Over $629 million in Super PAC (Political Action Committee) spending didn’t sway U.S. voters as significantly as expected in this past election, but in the coming months will the billions spent in corporate lobbying sway Congress?
Lobbying is a multi-billion dollar industry. While it’s technically true that any constituent can go lobby or try to persuade their legislators, the vast majority of lobbying that is happening in our capitals is funded by -and promotes- corporate interests.
Tens of thousands of corporate lobbyists call the DC area home. Since 2008, Wall Street has spent over $2.2 billion on lobbying, largely in order to weaken and squirm out of financial regulations. Add in the pharmaceutical, HMO, agribusiness, business, oil & energy, and defense/militarism sectors and we’re talking nearly $4 billion since 2011 spent specifically to get corporations unprecedented (and undue) influence over all those folks we just elected into office.
In this year’s election, nearly $6 billion was spent to influence the 120 million votes of the American electorate. Compare that to the $2 billion spent lobbying by the top corporate sectors this year to influence a handful of decision-makers. No matter who gets into office, once the elections are over, corporations spend billions to influence the victor. While the corporate elite gave well-financed electioneering an old college try, now these interests will be lobbying harder than ever to influence the decisions of around 750 hundred key decision-makers (Congress, presidential administrators, and state and federal offices like the EPA, SEC and FDA) to get what they want directly from the people who can give it to them. If you were a greedy businessman, what would you do?
Sheldon Adelson may be lamenting, “I spent $60 million and all I got were these lousy House seats.” But now Adelson can just reroute money into lobbying, pay someone in a suit seven figures to put his feet up on the desk of a Congressperson, and still get a lot of what he wants, or at least less of what he doesn’t.
I don’t get to put my feet up on my Congressperson’s desk. I mean, I could try, but I would probably get in trouble. So why don’t lobbyists? They don’t deserve the proximity of influence and mental bandwidth of our elected leaders that their corporate-funded tactics afford them. Besides, these lobbyists usually aren’t even members of the constituencies that decision-makers were elected to represent!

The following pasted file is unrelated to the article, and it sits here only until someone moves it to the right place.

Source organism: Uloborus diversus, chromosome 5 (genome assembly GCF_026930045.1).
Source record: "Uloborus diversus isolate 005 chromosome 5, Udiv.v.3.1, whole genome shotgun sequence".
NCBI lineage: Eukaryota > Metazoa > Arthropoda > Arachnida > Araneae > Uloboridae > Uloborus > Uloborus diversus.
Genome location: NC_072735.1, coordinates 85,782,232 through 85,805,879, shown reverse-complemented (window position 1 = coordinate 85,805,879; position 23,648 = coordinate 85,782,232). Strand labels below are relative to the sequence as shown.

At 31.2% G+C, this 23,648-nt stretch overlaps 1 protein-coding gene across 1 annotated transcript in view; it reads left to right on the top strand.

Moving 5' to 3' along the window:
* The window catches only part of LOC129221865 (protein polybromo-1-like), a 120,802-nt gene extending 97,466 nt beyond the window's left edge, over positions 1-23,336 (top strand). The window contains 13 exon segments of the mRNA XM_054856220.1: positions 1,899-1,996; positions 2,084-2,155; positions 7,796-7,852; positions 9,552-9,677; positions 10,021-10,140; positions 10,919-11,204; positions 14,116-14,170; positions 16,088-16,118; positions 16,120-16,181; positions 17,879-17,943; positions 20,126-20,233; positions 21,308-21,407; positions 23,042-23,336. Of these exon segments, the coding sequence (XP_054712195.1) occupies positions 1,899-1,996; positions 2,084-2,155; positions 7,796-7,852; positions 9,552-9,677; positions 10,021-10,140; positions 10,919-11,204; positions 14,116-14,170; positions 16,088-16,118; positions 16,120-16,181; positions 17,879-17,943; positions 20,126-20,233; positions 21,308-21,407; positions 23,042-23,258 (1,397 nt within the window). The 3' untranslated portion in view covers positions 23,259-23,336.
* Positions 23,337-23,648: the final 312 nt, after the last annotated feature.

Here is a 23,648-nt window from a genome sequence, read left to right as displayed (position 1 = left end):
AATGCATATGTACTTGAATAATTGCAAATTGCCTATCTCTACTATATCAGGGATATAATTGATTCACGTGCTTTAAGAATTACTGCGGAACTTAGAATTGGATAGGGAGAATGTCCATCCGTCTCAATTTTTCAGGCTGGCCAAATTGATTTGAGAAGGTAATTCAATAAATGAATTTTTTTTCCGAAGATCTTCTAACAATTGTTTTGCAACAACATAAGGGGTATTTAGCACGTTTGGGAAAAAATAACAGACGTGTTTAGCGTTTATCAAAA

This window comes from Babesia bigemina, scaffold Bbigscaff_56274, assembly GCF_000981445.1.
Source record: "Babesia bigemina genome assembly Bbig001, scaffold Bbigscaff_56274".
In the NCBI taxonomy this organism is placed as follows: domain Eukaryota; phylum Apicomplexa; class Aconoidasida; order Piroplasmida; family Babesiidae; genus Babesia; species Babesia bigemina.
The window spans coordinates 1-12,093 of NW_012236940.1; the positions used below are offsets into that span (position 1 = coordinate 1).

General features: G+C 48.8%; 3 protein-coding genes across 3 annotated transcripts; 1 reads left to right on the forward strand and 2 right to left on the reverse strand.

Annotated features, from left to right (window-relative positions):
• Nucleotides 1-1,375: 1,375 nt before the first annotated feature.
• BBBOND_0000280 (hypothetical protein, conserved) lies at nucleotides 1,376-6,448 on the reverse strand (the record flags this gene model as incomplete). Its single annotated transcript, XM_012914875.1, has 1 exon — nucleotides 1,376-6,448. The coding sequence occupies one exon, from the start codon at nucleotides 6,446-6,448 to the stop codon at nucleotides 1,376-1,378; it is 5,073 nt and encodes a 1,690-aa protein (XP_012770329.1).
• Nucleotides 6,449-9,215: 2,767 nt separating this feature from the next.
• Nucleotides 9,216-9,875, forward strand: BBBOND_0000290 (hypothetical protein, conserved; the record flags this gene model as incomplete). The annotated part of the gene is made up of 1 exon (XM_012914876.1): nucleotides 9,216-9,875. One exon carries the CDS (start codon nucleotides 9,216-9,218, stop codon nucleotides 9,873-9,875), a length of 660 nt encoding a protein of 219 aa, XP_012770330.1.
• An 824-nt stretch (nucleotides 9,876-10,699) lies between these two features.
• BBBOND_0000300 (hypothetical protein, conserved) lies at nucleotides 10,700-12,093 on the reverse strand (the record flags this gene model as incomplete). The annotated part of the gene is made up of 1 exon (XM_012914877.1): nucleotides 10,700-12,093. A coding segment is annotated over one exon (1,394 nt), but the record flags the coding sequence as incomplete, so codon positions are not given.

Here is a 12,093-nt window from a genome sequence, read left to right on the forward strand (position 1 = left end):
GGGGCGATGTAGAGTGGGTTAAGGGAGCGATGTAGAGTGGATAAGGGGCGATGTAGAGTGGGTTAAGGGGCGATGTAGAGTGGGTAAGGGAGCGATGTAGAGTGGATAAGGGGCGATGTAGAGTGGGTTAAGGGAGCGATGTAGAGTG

Corporations are not people, and money is not speech. But the speech of people hired by corporations to do their bidding in Washington needs to be reined in. On the heels of an historical election and shifting political paradigm, we must be prepared in our civic activism to challenge corporate power plays beyond those unleashed by the Citizens United ruling. We must be vigilant in challenging the undue influence of corporate lobbyists. The voters and constituencies who just cleaned out DC expect integrity, and this means that legislators need to say NO to corporate lobbyists spoon-feeding them profit prioritizing policy and analysis… that’s not who they are elected to represent.
Voting truly does matter, but a healthy democracy requires ongoing participation.
If you want to take action to protect democracy now that the election has concluded, consider looking into Global Exchange’s Elect Democracy campaign and follow @ElectDemocracy and @GlobalExchange on Twitter.
See for yourself how much campaign money the last Congress received from Wall Street and their “Wall Street Loyalty Rate” based on how often their votes matched Wall Street’s lobby position. Most importantly, call your Congressperson and remind them that their job is to represent you, not lobbyists, in Congress.
- SuperPACs spent $629 million: MapLight.org
- Election cost $4.2 billion: Center for Responsive Politics: OpenSecrets.org
- Lobbying costs: Center for Responsive Politics for a) $2.2 billion Wall Street in 2012, and b) $4 for top sector lobbying (opensecrets.org)
- Make the Call! Call your Congressperson and remind them that their job is to represent you, not lobbyists, in Congress.
- Leave a comment with your ideas about how to challenge the undue influence that corporate lobbyists have in DC.